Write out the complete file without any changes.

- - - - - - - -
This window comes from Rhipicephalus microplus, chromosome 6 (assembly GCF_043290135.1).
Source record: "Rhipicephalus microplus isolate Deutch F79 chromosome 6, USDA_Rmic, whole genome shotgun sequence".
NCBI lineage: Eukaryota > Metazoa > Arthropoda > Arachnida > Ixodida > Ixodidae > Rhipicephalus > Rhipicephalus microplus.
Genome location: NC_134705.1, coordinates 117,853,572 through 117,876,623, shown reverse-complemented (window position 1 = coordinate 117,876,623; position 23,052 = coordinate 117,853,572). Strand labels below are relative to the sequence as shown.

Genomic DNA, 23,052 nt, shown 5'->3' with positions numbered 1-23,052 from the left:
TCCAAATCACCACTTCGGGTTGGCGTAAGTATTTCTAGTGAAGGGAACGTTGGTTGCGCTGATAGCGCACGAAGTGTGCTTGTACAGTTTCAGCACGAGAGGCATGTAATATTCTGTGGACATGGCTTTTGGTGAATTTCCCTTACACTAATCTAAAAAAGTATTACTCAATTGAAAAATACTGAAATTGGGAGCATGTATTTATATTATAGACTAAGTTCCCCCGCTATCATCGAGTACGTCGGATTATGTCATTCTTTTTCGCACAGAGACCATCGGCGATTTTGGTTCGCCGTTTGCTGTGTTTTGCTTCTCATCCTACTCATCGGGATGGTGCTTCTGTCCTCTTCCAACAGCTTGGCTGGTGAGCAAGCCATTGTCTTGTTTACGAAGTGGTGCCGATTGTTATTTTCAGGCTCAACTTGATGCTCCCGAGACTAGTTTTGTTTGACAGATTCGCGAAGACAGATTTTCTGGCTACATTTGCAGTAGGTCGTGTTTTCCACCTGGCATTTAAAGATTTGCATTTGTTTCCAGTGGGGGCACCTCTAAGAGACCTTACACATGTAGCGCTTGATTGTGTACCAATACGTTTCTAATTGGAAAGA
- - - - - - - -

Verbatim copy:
This window comes from Rhipicephalus microplus, chromosome 6 (assembly GCF_043290135.1).
Source record: "Rhipicephalus microplus isolate Deutch F79 chromosome 6, USDA_Rmic, whole genome shotgun sequence".
NCBI lineage: Eukaryota > Metazoa > Arthropoda > Arachnida > Ixodida > Ixodidae > Rhipicephalus > Rhipicephalus microplus.
Genome location: NC_134705.1, coordinates 117,853,572 through 117,876,623, shown reverse-complemented (window position 1 = coordinate 117,876,623; position 23,052 = coordinate 117,853,572). Strand labels below are relative to the sequence as shown.

Genomic DNA, 23,052 nt, shown 5'->3' with positions numbered 1-23,052 from the left:
TCCAAATCACCACTTCGGGTTGGCGTAAGTATTTCTAGTGAAGGGAACGTTGGTTGCGCTGATAGCGCACGAAGTGTGCTTGTACAGTTTCAGCACGAGAGGCATGTAATATTCTGTGGACATGGCTTTTGGTGAATTTCCCTTACACTAATCTAAAAAAGTATTACTCAATTGAAAAATACTGAAATTGGGAGCATGTATTTATATTATAGACTAAGTTCCCCCGCTATCATCGAGTACGTCGGATTATGTCATTCTTTTTCGCACAGAGACCATCGGCGATTTTGGTTCGCCGTTTGCTGTGTTTTGCTTCTCATCCTACTCATCGGGATGGTGCTTCTGTCCTCTTCCAACAGCTTGGCTGGTGAGCAAGCCATTGTCTTGTTTACGAAGTGGTGCCGATTGTTATTTTCAGGCTCAACTTGATGCTCCCGAGACTAGTTTTGTTTGACAGATTCGCGAAGACAGATTTTCTGGCTACATTTGCAGTAGGTCGTGTTTTCCACCTGGCATTTAAAGATTTGCATTTGTTTCCAGTGGGGGCACCTCTAAGAGACCTTACACATGTAGCGCTTGATTGTGTACCAATACGTTTCTAATTGGAAAGA